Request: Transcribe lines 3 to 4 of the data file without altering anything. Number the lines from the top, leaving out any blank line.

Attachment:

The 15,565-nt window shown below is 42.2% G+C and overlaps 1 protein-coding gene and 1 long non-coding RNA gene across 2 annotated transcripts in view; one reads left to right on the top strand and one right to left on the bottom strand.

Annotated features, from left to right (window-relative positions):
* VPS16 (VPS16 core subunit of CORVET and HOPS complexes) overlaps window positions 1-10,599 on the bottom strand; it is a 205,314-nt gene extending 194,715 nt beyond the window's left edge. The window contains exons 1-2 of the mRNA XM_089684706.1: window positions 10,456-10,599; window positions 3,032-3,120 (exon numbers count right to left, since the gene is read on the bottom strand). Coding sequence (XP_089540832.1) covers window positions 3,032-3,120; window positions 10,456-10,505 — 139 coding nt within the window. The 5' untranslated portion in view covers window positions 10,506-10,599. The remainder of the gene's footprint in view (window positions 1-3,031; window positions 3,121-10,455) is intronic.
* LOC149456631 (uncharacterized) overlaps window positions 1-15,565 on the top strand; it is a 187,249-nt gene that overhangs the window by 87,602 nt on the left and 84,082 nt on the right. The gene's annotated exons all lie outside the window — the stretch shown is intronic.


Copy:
* VPS16 (VPS16 core subunit of CORVET and HOPS complexes) overlaps window positions 1-10,599 on the bottom strand; it is a 205,314-nt gene extending 194,715 nt beyond the window's left edge. The window contains exons 1-2 of the mRNA XM_089684706.1: window positions 10,456-10,599; window positions 3,032-3,120 (exon numbers count right to left, since the gene is read on the bottom strand). Coding sequence (XP_089540832.1) covers window positions 3,032-3,120; window positions 10,456-10,505 — 139 coding nt within the window. The 5' untranslated portion in view covers window positions 10,506-10,599. The remainder of the gene's footprint in view (window positions 1-3,031; window positions 3,121-10,455) is intronic.
* LOC149456631 (uncharacterized) overlaps window positions 1-15,565 on the top strand; it is a 187,249-nt gene that overhangs the window by 87,602 nt on the left and 84,082 nt on the right. The gene's annotated exons all lie outside the window — the stretch shown is intronic.